RockMelt Attempts to Streamline Users Web Access

 
 
By Don Reisinger  |  Posted 2010-11-08 Email Print this article Print
 
 
 
 
 
 
 


 

5. It limits the need for extensions 

Much of RockMelt's functionality can be done with extensions on several browsers, including Firefox. But having to manage those extensions can be a pain. The average novice user likely won't do it. RockMelt has all that functionality built right in, making it ideal for the power user who wants everything. It's also easy enough to use for the novice who likes having the ability to see Facebook updates without necessarily going to the page. 

6. The design is just right 

RockMelt's design is quite impressive. And for most users, they will feel right at home with the browser. The software is still quite young, which means it has some bugs, but for the most part, it's designed well for the average user who typically downloads beta products as soon as they're made available. 

7. It's based on Chromium

RockMelt is based on open-source Chromium code originally developed to support Google's Chrome browser. That has given developers the leniency they need to continue improving the software while still making it quite zippy when loading pages. Even better, it gives the software some much-needed credibility in the open-source community, which has been known to support projects until the bitter end. 

8. It tracks the user's favorite sites 

One of the best features of RockMelt is that it tracks the user's favorite Websites, providing them with alerts whenever a specific page is updated. The service can also tell folks when pictures are uploaded by friends, videos are shared by others and much more. It's quite similar to having an RSS reader built into the browser. It's a nice idea. And it's one that some users will definitely like having.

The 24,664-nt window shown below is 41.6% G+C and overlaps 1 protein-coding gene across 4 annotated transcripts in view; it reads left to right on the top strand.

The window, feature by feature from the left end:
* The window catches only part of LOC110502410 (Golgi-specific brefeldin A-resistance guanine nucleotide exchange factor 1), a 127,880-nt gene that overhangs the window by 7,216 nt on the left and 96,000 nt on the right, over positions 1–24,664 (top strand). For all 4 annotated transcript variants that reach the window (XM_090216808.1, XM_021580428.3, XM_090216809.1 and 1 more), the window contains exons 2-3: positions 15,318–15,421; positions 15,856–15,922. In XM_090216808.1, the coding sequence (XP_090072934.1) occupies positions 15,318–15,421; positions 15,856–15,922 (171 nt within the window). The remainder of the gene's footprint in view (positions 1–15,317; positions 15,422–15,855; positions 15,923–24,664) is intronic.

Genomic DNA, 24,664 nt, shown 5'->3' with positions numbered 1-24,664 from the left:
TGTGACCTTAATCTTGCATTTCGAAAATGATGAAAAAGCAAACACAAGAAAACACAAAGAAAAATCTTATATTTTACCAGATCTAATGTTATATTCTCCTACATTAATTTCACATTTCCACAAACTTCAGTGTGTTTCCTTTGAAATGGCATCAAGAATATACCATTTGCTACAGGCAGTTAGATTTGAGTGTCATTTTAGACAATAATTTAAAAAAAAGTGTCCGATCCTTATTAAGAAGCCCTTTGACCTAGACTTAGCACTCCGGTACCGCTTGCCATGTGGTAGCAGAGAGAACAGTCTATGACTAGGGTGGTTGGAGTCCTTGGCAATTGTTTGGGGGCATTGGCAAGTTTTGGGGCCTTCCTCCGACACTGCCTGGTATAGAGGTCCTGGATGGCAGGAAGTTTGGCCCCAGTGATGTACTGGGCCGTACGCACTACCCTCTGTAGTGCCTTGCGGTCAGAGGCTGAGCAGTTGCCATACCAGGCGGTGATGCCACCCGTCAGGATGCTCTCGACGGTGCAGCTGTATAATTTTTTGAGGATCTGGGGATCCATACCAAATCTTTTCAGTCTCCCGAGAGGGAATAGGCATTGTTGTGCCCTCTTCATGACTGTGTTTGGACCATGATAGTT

9. The browser is the last line of defense 

Part of the beauty of RockMelt is that it doesn't force users to go to different sites to do the things they want to do. So, for instance, if they want to share a link with their friends on Twitter, they can do it from the browser, rather than use the different links and boxes on various Websites. That's something that most other browsers are lacking. 

10. It works on Mac OS X and Windows 

In today's browser market, running on both Windows and Mac OS X is an absolute necessity. Wisely for RockMelt, it does just that. As Google and Mozilla have shown, providing a browser to as many customers as possible is the best way to even come close to matching Internet Explorer's market share.




 
 
 
 
Don Reisinger is a freelance technology columnist. He started writing about technology for Ziff-Davis' Gearlog.com. Since then, he has written extremely popular columns for CNET.com, Computerworld, InformationWeek, and others. He has appeared numerous times on national television to share his expertise with viewers. You can follow his every move at http://twitter.com/donreisinger.
 
 
 
 
 
 
 

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